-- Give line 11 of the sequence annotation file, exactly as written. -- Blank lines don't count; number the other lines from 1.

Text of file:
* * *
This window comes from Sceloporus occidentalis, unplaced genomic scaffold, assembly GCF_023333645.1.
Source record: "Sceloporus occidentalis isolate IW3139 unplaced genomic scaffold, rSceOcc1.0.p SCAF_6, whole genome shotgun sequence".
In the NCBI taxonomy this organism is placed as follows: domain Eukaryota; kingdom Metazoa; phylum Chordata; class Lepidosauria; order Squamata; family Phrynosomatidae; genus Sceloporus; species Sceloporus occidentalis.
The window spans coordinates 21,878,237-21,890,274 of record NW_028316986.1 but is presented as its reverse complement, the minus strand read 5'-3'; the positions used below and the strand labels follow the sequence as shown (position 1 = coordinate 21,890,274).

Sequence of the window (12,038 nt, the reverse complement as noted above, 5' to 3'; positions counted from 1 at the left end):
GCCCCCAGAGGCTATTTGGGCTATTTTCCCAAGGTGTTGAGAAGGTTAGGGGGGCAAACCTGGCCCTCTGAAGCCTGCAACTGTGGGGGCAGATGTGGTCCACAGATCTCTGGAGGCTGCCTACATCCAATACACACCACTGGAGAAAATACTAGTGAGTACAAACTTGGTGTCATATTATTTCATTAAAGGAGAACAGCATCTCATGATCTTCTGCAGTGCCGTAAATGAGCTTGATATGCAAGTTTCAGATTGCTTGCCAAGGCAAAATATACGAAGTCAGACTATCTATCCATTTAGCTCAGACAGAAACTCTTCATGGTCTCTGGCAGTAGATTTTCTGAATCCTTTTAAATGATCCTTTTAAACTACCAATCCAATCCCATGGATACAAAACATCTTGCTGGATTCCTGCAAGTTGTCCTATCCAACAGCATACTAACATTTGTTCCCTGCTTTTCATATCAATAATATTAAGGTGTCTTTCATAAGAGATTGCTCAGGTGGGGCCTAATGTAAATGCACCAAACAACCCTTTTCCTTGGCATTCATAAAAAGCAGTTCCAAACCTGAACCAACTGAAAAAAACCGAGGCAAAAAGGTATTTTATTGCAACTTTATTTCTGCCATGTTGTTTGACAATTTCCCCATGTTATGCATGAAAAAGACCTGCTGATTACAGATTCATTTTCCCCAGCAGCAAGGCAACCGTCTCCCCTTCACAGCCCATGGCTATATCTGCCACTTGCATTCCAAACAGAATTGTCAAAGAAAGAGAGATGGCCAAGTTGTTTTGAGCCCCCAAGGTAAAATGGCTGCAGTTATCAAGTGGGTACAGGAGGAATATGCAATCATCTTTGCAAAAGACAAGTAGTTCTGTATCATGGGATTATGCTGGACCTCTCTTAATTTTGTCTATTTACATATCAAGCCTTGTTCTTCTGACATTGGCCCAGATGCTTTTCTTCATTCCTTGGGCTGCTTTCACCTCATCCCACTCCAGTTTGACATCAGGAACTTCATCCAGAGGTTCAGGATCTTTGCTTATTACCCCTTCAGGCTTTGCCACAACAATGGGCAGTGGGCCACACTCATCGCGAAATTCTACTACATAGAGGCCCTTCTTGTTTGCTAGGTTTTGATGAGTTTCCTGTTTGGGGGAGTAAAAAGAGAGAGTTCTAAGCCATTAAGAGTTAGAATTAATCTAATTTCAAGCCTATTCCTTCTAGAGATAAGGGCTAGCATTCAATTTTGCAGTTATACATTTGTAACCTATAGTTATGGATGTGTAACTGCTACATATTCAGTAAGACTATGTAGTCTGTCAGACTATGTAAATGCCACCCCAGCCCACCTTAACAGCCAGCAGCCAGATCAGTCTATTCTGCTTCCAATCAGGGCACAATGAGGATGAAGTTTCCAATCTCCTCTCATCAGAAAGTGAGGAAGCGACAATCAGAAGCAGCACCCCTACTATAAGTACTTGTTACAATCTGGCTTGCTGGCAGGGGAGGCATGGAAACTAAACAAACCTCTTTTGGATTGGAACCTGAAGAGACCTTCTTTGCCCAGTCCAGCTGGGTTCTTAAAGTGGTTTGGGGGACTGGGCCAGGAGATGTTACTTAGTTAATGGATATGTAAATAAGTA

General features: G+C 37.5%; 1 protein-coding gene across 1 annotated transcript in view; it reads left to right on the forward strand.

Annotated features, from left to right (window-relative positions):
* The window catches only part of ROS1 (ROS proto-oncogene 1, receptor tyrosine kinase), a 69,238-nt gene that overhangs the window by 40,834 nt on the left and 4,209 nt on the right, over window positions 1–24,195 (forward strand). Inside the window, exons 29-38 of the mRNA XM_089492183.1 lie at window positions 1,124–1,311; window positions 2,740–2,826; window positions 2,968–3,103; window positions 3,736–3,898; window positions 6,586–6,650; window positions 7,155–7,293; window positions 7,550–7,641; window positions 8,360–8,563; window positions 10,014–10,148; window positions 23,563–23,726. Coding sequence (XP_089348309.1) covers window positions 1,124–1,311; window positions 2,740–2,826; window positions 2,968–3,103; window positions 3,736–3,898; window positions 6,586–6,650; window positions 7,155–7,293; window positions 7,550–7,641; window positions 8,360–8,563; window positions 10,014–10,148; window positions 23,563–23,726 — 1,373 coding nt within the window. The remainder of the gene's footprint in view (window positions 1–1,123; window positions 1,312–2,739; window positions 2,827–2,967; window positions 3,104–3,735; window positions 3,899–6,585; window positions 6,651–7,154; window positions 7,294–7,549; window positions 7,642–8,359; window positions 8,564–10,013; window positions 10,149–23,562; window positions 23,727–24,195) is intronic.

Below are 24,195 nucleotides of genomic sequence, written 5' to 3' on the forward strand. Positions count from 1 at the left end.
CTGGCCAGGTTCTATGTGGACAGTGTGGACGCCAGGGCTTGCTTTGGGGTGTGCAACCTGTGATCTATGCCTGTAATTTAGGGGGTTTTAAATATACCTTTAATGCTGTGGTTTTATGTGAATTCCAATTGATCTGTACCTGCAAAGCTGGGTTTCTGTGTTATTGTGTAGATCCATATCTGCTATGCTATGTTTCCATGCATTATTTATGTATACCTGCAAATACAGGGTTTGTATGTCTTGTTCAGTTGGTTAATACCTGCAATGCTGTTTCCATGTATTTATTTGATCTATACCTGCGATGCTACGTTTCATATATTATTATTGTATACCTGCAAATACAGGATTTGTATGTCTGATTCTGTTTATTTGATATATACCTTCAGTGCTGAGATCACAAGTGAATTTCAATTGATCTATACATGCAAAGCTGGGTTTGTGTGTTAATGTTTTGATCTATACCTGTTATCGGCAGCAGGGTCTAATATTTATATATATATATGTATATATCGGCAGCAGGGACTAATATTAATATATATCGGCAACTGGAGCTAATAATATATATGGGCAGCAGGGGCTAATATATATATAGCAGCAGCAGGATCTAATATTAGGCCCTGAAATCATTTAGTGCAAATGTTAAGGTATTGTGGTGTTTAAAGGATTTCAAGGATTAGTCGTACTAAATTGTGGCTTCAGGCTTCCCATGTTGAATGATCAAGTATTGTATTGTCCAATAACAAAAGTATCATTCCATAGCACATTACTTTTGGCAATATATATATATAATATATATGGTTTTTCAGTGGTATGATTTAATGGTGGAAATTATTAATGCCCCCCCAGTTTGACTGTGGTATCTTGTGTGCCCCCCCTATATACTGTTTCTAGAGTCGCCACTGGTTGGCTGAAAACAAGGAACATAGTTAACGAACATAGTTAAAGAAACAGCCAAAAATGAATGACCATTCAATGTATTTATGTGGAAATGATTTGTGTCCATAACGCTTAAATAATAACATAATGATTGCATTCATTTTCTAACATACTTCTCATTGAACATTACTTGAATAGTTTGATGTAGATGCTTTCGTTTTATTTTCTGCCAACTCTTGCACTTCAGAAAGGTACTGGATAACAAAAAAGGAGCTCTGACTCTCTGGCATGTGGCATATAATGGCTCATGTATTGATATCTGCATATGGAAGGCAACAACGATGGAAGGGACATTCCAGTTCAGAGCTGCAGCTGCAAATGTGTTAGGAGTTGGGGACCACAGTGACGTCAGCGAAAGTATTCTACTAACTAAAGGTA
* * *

CTGGCCAGGTTCTATGTGGACAGTGTGGACGCCAGGGCTTGCTTTGGGGTGTGCAACCTGTGATCTATGCCTGTAATTTAGGGGGTTTTAAATATACCTTTAATGCTGTGGTTTTATGTGAATTCCAATTGATCTGTACCTGCAAAGCTGGGTTTCTGTGTTATTGTGTAGATCCATATCTGCTATGCTATGTTTCCATGCATTATTTATGTATACCTGCAAATACAGGGTTTGTATGTCTTGTTCAGTTGGTTAATACCTGCAATGCTGTTTCCATGTATTTATTTGATCTATACCTGCGATGCTACGTTTCATATATTATTATTGTATACCTGCAAATACAGGATTTGTATGTCTGATTCTGTTTATTTGATATATACCTTCAGTGCTGAGATCACAAGTGAATTTCAATTGATCTATACATGCAAAGCTGGGTTTGTGTGTTAATGTTTTGATCTATACCTGTTATCGGCAGCAGGGTCTAATATTTATATATATATATGTATATATCGGCAGCAGGGACTAATATTAATATATATCGGCAACTGGAGCTAATAATATATATGGGCAGCAGGGGCTAATATATATATAGCAGCAGCAGGATCTAATATTAGGCCCTGAAATCATTTAGTGCAAATGTTAAGGTATTGTGGTGTTTAAAGGATTTCAAGGATTAGTCGTACTAAATTGTGGCTTCAGGCTTCCCATGTTGAATGATCAAGTATTGTATTGTCCAATAACAAAAGTATCATTCCATAGCACATTACTTTTGGCAATATATATATATAATATATATGGTTTTTCAGTGGTATGATTTAATGGTGGAAATTATTAATGCCCCCCCAGTTTGACTGTGGTATCTTGTGTGCCCCCCCTATATACTGTTTCTAGAGTCGCCACTGGTTGGCTGAAAACAAGGAACATAGTTAACGAACATAGTTAAAGAAACAGCCAAAAATGAATGACCATTCAATGTATTTATGTGGAAATGATTTGTGTCCATAACGCTTAAATAATAACATAATGATTGCATTCATTTTCTAACATACTTCTCATTGAACATTACTTGAATAGTTTGATGTAGATGCTTTCGTTTTATTTTCTGCCAACTCTTGCACTTCAGAAAGGTACTGGATAACAAAAAAGGAGCTCTGACTCTCTGGCATGTGGCATATAATGGCTCATGTATTGATATCTGCATATGGAAGGCAACAACGATGGAAGGGACATTCCAGTTCAGAGCTGCAGCTGCAAATGTGTTAGGAGTTGGGGACCACAGTGACGTCAGCGAAAGTATTCTACTAACTAAAGGTA